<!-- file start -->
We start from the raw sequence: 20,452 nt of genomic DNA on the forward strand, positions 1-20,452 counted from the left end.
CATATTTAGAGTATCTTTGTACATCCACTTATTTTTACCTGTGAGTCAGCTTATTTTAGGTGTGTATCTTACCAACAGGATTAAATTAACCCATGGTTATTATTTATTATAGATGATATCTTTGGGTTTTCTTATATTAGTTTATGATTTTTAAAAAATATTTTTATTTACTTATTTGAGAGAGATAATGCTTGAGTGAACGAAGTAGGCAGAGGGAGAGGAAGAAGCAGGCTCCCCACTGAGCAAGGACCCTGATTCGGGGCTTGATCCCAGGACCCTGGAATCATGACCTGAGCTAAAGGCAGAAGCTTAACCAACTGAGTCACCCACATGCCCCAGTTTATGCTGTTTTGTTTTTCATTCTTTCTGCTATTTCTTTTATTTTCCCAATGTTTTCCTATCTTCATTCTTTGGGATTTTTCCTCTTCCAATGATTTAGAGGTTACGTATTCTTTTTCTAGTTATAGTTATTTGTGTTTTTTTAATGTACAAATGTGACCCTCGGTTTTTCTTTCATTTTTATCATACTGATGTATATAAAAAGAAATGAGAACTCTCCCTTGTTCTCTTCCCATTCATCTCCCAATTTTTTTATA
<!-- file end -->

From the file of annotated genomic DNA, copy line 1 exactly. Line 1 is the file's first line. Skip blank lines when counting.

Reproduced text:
We start from the raw sequence: 20,452 nt of genomic DNA on the forward strand, positions 1-20,452 counted from the left end.